A federal judge in Seattle yesterday denied Household Finance Corp. and would have barred Alaska Airlines and a recently spun-off subsidiary from making further purchases of Wien Air stock.
U.S. District Court Judge Donald S. Voorhees ruled that Alaska Airlines and Alaska Northwest Properties Inc., the subsidiary, had not made an unlawful tender offer for Wien stock, but he also agreed to the U.S. Court of Appeals.
Voorhees also ruled that the Civil Aeronautics Board was the proper body to investigate "HFC's and Wien's claim that the stock purchases also violated the antitrust law, and he postponed further proceedings pending the "cab's investigation.
On Monday, the CAB tentatively ruled that Alaska and ANPI violated the Federal Aviation Act by purchasing the Wien stock without seeking that a holding of 10 percent or more of an airline's stock by another air-line-related company presumes control, which requires CAB approval.
ANPI and Alaska Airlines contend that they are separate entities in no way connected now, a claim the CAB is wary of. While a subsidiary, ANPI used general coprorate funds from Alaska to purchase 20 percent of Wien's stock; it now has at least 28.3 percent. Alaska took actions to spin off the subsidiary last week, at which time its chairman and chief executive officer, Ronald F. Cosgrave, resigned to assume the same positions in the subsidiary.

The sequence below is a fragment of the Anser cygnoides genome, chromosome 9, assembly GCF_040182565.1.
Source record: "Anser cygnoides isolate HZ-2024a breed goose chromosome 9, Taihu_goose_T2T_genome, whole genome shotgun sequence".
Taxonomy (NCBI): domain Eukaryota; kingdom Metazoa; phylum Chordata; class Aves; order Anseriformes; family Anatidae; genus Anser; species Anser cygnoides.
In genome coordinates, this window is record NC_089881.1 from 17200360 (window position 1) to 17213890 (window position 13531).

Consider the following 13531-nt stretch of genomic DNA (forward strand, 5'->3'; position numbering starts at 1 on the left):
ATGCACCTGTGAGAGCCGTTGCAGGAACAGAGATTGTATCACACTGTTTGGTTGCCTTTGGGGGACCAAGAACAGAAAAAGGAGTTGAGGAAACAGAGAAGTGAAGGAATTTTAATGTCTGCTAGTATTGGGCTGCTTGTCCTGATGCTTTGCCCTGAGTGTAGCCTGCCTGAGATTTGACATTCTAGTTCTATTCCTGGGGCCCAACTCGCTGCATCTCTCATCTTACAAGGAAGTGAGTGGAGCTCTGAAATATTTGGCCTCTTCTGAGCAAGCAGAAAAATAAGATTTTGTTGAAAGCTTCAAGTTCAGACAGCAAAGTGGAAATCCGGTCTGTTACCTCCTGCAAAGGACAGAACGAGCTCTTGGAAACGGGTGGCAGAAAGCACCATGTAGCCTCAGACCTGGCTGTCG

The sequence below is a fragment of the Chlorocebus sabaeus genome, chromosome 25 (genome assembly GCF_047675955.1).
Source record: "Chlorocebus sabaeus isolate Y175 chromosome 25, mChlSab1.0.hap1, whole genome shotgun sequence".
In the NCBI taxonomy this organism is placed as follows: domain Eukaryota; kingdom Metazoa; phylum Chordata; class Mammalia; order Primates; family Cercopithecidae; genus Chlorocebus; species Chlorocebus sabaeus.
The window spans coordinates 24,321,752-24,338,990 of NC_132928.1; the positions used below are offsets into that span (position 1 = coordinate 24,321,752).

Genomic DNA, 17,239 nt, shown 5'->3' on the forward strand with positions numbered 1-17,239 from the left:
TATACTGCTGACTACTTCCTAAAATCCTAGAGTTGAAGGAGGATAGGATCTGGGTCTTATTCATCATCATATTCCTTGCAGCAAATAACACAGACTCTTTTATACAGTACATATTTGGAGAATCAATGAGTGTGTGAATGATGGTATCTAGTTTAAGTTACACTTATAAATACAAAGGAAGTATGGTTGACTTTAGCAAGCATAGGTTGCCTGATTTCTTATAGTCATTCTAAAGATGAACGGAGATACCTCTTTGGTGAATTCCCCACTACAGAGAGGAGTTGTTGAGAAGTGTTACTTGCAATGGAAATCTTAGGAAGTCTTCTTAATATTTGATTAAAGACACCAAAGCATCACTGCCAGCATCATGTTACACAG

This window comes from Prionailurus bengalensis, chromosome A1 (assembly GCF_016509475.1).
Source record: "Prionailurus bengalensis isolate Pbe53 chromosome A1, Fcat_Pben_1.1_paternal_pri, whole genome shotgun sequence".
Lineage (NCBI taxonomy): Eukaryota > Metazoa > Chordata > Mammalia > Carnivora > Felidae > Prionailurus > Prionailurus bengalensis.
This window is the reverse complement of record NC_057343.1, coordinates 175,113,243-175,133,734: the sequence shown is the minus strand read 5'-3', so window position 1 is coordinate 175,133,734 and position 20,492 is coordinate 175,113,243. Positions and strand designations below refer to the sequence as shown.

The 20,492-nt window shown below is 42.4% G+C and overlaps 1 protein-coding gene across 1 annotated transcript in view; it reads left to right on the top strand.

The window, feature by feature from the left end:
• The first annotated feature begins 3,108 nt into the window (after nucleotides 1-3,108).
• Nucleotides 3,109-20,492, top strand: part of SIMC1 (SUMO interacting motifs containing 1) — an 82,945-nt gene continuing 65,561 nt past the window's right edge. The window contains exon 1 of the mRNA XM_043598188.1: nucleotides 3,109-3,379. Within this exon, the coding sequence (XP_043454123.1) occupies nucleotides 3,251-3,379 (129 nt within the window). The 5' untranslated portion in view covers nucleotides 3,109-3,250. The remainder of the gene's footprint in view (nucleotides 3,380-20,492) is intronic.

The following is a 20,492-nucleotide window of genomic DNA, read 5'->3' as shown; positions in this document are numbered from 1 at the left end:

The CAB gave Alaska and ANPI four days in which to show they have complied with provisions governing the acquisition and control of other airlines and have not engaged in unfair methods of competition; otherwise, they face CAB actions forcing divestiture of the Wien stock to less than a 10 percent interest in the company.
Several weeks ago, Wien directors turned down a $6.50-a-share bid from Alaska Airlines on grounds that the merger would violate the antitrust laws and voted instead to accept HFO's offer of $6 a share. It was later increased to $6.50.
Wien and HFC contend that Alaska Airlines' purchase of Wien stock through the subsidiary on the open market, combined with publicly stated intentions to acquire stock in its competitor, constituted a tender offer. Alaska Airlines contends that it owns no Wien stock and that the subsidiary is a minority shareholder in Wien through open-market purchases, not a tender offer.
HFO's formal tender offer of $6.50 a share was to expire yesterday, but the company extended its offer until Aug. 29 at 5 p.m. CST.